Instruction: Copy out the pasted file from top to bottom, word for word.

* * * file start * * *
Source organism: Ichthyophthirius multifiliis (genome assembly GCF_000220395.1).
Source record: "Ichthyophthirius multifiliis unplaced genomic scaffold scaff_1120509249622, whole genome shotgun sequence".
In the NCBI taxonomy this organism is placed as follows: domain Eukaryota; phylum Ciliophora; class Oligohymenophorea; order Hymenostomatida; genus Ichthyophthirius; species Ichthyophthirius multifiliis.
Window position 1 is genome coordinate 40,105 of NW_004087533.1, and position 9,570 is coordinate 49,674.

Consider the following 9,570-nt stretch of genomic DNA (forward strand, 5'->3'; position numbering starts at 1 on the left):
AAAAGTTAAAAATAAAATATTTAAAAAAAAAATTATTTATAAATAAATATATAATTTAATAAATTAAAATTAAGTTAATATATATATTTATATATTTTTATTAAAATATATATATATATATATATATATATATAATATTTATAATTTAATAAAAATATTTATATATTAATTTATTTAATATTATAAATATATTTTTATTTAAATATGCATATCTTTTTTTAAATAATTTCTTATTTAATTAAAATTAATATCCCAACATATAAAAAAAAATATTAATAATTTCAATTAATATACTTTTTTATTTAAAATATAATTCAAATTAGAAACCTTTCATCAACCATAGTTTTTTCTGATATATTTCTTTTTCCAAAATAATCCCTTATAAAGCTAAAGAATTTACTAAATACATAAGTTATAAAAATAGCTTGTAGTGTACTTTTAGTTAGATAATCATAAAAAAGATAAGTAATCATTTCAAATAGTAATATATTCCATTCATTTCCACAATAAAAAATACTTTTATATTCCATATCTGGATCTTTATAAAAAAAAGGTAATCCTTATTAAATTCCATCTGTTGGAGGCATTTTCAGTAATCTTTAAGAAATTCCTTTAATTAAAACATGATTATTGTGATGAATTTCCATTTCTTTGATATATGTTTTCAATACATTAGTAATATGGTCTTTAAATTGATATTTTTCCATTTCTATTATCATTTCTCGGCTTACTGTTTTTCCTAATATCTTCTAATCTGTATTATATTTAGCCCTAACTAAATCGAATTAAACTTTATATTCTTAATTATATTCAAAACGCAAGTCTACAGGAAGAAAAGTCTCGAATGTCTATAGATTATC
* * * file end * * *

Source organism: Ichthyophthirius multifiliis (genome assembly GCF_000220395.1).
Source record: "Ichthyophthirius multifiliis unplaced genomic scaffold scaff_1120509249622, whole genome shotgun sequence".
In the NCBI taxonomy this organism is placed as follows: domain Eukaryota; phylum Ciliophora; class Oligohymenophorea; order Hymenostomatida; genus Ichthyophthirius; species Ichthyophthirius multifiliis.
Window position 1 is genome coordinate 40,105 of NW_004087533.1, and position 9,570 is coordinate 49,674.

Consider the following 9,570-nt stretch of genomic DNA (forward strand, 5'->3'; position numbering starts at 1 on the left):
AAAAGTTAAAAATAAAATATTTAAAAAAAAAATTATTTATAAATAAATATATAATTTAATAAATTAAAATTAAGTTAATATATATATTTATATATTTTTATTAAAATATATATATATATATATATATATATATAATATTTATAATTTAATAAAAATATTTATATATTAATTTATTTAATATTATAAATATATTTTTATTTAAATATGCATATCTTTTTTTAAATAATTTCTTATTTAATTAAAATTAATATCCCAACATATAAAAAAAAATATTAATAATTTCAATTAATATACTTTTTTATTTAAAATATAATTCAAATTAGAAACCTTTCATCAACCATAGTTTTTTCTGATATATTTCTTTTTCCAAAATAATCCCTTATAAAGCTAAAGAATTTACTAAATACATAAGTTATAAAAATAGCTTGTAGTGTACTTTTAGTTAGATAATCATAAAAAAGATAAGTAATCATTTCAAATAGTAATATATTCCATTCATTTCCACAATAAAAAATACTTTTATATTCCATATCTGGATCTTTATAAAAAAAAGGTAATCCTTATTAAATTCCATCTGTTGGAGGCATTTTCAGTAATCTTTAAGAAATTCCTTTAATTAAAACATGATTATTGTGATGAATTTCCATTTCTTTGATATATGTTTTCAATACATTAGTAATATGGTCTTTAAATTGATATTTTTCCATTTCTATTATCATTTCTCGGCTTACTGTTTTTCCTAATATCTTCTAATCTGTATTATATTTAGCCCTAACTAAATCGAATTAAACTTTATATTCTTAATTATATTCAAAACGCAAGTCTACAGGAAGAAAAGTCTCGAATGTCTATAGATTATC